Fuel tank storage is often a necessity and/or convenience. Some areas are so remote that there are no fuel suppliers within easy reach. You need to have a supply available for daily operations in a farm, manufacturing plant, or other businesses that need a regular supply of fuel. Stored fuel is also convenient even if you are not in a remote area because you do not have to stop work to get more gas.
You may also save on costs because you can buy fuel in bulk, which usually means lower prices. However, storing a liquid such as fuel is risky, which is why there is the API 653 standard for aboveground storage tanks (AST). You can choose buried storage tanks (BST) instead, but that involves a few standards as well. Here are the pros and cons of AST for your onsite fuel, suggested by Heart and Tank Services.
ASTs are definitely easier to install than BSTs, and cheaper, too. You do not need to excavate as much, and you can place it on any pad or structure. They are also easier to move or remove. They do have to be steel with an inner coating to prevent corrosion, however, while BSTs may be made of fiberglass. In addition, the supporting structure has to be strong enough to handle the size of the tank at full capacity, which can be costly. BST tanks have better support and owners can go as large as they want without that much difference in support costs.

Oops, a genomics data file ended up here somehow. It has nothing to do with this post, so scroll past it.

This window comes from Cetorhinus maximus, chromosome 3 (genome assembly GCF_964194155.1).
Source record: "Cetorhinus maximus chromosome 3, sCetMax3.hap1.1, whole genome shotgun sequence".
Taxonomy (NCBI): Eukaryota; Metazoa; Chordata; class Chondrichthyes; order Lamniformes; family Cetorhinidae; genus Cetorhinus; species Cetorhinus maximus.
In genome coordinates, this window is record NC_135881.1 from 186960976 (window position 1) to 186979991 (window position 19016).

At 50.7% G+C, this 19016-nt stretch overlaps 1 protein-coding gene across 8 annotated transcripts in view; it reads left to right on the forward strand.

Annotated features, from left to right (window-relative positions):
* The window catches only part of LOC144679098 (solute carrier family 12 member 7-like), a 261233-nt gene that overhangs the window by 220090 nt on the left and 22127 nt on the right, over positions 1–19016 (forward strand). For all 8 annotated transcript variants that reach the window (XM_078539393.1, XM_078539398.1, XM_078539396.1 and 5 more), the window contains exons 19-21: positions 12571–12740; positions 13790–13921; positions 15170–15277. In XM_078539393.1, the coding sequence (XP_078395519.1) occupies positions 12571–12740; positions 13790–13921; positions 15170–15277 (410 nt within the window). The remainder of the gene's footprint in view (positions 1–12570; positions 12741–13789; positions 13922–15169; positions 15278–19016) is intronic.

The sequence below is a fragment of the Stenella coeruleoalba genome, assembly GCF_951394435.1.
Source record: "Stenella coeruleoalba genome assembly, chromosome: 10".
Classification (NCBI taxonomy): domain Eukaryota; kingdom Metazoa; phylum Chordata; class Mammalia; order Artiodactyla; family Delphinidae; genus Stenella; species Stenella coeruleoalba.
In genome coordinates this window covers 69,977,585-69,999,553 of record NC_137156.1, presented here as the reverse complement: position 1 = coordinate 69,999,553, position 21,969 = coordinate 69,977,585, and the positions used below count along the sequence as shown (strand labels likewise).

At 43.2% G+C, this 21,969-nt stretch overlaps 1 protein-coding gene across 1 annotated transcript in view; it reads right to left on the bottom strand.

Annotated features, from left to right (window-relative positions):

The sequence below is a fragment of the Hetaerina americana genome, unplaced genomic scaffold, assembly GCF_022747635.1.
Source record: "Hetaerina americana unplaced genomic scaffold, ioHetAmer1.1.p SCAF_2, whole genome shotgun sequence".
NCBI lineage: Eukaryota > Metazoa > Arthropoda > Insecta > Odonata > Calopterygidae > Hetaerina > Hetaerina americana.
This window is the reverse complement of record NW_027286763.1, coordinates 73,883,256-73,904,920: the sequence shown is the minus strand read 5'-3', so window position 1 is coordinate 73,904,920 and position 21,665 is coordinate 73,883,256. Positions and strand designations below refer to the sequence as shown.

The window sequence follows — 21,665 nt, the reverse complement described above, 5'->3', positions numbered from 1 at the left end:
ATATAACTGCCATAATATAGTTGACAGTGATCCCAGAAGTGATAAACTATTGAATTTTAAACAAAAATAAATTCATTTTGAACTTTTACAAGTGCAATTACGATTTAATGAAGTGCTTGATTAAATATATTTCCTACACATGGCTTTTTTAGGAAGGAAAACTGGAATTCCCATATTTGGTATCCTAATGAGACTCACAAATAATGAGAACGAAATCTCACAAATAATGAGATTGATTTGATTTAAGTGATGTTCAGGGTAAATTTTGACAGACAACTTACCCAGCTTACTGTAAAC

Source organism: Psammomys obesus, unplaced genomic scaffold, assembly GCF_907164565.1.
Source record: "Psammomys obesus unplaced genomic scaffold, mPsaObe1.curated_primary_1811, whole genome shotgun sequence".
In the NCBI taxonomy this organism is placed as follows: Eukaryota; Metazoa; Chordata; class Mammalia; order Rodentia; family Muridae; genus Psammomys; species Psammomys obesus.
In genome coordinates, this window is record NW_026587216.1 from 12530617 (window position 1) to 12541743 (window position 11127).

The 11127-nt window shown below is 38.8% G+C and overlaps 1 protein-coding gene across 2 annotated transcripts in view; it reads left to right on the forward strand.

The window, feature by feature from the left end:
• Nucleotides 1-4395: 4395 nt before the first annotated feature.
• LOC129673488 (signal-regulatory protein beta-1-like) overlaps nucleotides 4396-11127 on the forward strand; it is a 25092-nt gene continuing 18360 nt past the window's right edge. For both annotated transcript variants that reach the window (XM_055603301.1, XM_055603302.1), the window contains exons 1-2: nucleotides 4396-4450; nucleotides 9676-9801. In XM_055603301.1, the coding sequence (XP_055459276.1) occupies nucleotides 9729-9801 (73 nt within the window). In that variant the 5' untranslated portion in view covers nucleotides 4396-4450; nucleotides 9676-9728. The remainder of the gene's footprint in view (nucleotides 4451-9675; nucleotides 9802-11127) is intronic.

Because ASTs are out in the open, it is easier to spot if there are leaks and other problem areas that need repairs. You also avoid contamination from water and soil. It is also easier to contain leaks by having the proper dike or run off to contain any liquid that comes out before detection and repairs. However, it is also vulnerable to lightning strikes, weathering, vandalism, and accidental damage.
ASTs have to follow rules and standards such as the API 653, but these are less stringent compared to the regulations governing BSTs. The main reason for this is BSTs pose greater harm to the environment than ASTs, which makes ASTs a better option for most industrial users.
Overall, ASTs are the more cost-effective than BSTs. It is the better option provided the tank owner complies with inspection and structure standards.